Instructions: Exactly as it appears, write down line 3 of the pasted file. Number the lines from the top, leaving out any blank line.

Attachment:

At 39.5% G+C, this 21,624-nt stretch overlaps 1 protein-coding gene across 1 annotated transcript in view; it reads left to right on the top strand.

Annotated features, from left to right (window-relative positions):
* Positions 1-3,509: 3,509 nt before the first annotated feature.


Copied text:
* Positions 1-3,509: 3,509 nt before the first annotated feature.